Poland’s ruling party plan to force banks to share the costs of converting Swiss franc mortgages into zloty are set to hurt their profits in the next five years, according to Moody’s Investors Service.
The proposal is “credit negative for the banks because it would adversely affect their profitability and restrict their ability to internally generate capital and future lending capacity,” Moody’s analysts Simone Zampa and Aleksandar Hristov, said in an e-mailed statement on Thursday. Polish bank stocks tumbled and their borrowing costs jumped in past weeks as the Swiss-loan proposal coincides with plans by the opposition to impose new taxes on lenders.
Lagging in opinion polls before a general election due in October, Civic Platform is introducing a bill that would allow homeowners to switch their loans into zloty at a cost to banks of as much as 9.5 billion zloty ($2.5 billion), or 59 percent of their 2014 profit. Combined pretax profits of the seven most-exposed banks rated by Moody’s, including the country’s largest PKO Bank Polski SA and Commerzbank AG’s MBank SA, could be cut by 27 percent if the law is introduced, Moody’s said.
Yields on MBank’s euro-denominated bonds due in November 2021 rose to 2.78 percent at 1:07 p.m. in Warsaw, one basis points below a six-month high. The WIGBank Index of 15 Warsaw-listed lenders has tumbled 15 percent from a May peak and set a two-year low earlier in July.
About 565,000 homeowners in Poland have the equivalent of $38 billion in mortgages denominated in francs. Under the proposal, borrowers will have a choice to convert franc-denominated loans into zloty, using the exchange rate from the day before their application. Banks and their customers would then equally split the difference between the historical and current values of the loan.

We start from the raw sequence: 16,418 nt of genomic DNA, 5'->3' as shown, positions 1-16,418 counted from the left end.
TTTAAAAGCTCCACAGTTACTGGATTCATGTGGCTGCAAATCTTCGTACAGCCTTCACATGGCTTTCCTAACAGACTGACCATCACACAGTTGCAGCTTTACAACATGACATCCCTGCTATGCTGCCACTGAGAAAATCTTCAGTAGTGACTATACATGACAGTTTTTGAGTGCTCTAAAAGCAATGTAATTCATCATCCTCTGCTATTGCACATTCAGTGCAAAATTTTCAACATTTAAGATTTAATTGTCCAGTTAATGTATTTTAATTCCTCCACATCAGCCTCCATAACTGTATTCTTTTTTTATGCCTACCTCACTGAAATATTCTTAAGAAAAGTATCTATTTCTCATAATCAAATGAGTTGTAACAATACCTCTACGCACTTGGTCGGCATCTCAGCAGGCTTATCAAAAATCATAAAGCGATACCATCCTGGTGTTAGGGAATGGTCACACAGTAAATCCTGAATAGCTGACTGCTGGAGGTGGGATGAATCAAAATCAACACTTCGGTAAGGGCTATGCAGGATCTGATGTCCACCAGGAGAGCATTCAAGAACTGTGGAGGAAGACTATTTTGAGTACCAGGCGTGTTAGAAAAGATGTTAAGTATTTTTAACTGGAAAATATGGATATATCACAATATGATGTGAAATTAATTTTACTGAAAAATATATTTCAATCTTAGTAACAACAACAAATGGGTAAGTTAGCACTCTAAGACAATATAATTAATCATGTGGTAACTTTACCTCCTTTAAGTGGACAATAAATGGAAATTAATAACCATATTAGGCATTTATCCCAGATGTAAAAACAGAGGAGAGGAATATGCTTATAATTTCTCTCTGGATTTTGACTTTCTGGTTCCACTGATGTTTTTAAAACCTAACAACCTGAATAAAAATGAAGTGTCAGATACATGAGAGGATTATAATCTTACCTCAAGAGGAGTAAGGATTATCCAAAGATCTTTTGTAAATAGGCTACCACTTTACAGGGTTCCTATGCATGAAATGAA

Even as it’s “unclear” the law is passed before elections in the proposed version, it is “increasingly probable” the industry will have to take on some cost to eliminate the risks to borrowers from foreign currency mortgages, Moody’s analysts said.
PKO, MBank, Bank BPH SA, Bank Millennium SA, Getin Noble SA, Bank Zachodni WBK SA and Bank BGZ BNP Paribas SA account for 89 percent of outstanding Swiss mortgages, Moody’s said.
PKO was little changed at 31.02 zloty in Warsaw after setting an almost four-year low hit last week, while MBank slumped to the lowest since 2013. Even after the decline, Polish lenders trade at 1.4 times book value, while their emerging-market peers in the MSCI bank index at 1.2 times.